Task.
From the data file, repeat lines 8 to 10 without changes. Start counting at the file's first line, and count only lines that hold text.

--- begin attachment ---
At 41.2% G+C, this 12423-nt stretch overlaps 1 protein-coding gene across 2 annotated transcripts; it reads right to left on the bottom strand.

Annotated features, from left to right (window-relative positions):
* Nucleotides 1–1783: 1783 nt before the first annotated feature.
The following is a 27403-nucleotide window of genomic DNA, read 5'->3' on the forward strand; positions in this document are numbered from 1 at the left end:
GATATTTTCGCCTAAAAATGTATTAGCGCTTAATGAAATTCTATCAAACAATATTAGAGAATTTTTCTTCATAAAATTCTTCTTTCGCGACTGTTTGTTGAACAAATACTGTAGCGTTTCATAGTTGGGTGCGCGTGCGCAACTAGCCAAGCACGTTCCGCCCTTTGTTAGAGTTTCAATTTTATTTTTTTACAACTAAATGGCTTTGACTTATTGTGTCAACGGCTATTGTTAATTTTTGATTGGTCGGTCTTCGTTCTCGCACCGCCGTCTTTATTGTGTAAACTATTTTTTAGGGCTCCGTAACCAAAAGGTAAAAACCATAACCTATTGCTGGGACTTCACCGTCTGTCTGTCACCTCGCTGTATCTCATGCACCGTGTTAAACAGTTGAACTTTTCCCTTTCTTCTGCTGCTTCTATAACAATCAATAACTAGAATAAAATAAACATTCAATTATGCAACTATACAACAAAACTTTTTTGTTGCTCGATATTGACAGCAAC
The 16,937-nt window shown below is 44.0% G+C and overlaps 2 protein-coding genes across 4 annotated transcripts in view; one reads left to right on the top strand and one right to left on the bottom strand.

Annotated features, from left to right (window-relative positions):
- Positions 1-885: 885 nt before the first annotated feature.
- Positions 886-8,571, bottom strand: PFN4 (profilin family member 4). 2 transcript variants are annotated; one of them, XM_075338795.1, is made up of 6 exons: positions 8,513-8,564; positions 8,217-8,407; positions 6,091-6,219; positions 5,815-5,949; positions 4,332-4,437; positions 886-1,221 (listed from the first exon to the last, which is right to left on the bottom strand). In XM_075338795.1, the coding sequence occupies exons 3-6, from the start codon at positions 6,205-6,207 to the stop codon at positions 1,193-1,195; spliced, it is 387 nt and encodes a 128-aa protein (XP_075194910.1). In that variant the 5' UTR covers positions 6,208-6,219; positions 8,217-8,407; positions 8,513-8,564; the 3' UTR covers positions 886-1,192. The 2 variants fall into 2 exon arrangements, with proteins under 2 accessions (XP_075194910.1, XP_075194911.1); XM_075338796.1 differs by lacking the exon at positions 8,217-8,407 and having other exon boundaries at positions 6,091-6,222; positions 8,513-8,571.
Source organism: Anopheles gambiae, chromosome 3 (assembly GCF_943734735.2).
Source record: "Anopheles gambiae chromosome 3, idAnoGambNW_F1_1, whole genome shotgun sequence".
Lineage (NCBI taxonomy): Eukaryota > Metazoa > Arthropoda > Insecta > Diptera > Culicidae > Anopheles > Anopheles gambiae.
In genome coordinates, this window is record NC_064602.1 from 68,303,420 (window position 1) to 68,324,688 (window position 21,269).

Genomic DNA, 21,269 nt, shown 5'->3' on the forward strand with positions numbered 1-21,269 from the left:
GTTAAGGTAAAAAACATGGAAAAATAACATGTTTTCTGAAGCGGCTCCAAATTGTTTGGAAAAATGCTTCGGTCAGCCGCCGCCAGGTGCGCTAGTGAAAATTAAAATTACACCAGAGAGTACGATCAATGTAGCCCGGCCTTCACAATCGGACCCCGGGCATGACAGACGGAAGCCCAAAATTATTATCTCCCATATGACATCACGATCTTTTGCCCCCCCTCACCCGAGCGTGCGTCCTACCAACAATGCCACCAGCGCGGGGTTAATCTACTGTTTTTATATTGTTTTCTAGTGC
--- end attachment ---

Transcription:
- Positions 1-885: 885 nt before the first annotated feature.
- Positions 886-8,571, bottom strand: PFN4 (profilin family member 4). 2 transcript variants are annotated; one of them, XM_075338795.1, is made up of 6 exons: positions 8,513-8,564; positions 8,217-8,407; positions 6,091-6,219; positions 5,815-5,949; positions 4,332-4,437; positions 886-1,221 (listed from the first exon to the last, which is right to left on the bottom strand). In XM_075338795.1, the coding sequence occupies exons 3-6, from the start codon at positions 6,205-6,207 to the stop codon at positions 1,193-1,195; spliced, it is 387 nt and encodes a 128-aa protein (XP_075194910.1). In that variant the 5' UTR covers positions 6,208-6,219; positions 8,217-8,407; positions 8,513-8,564; the 3' UTR covers positions 886-1,192. The 2 variants fall into 2 exon arrangements, with proteins under 2 accessions (XP_075194910.1, XP_075194911.1); XM_075338796.1 differs by lacking the exon at positions 8,217-8,407 and having other exon boundaries at positions 6,091-6,222; positions 8,513-8,571.
Source organism: Anopheles gambiae, chromosome 3 (assembly GCF_943734735.2).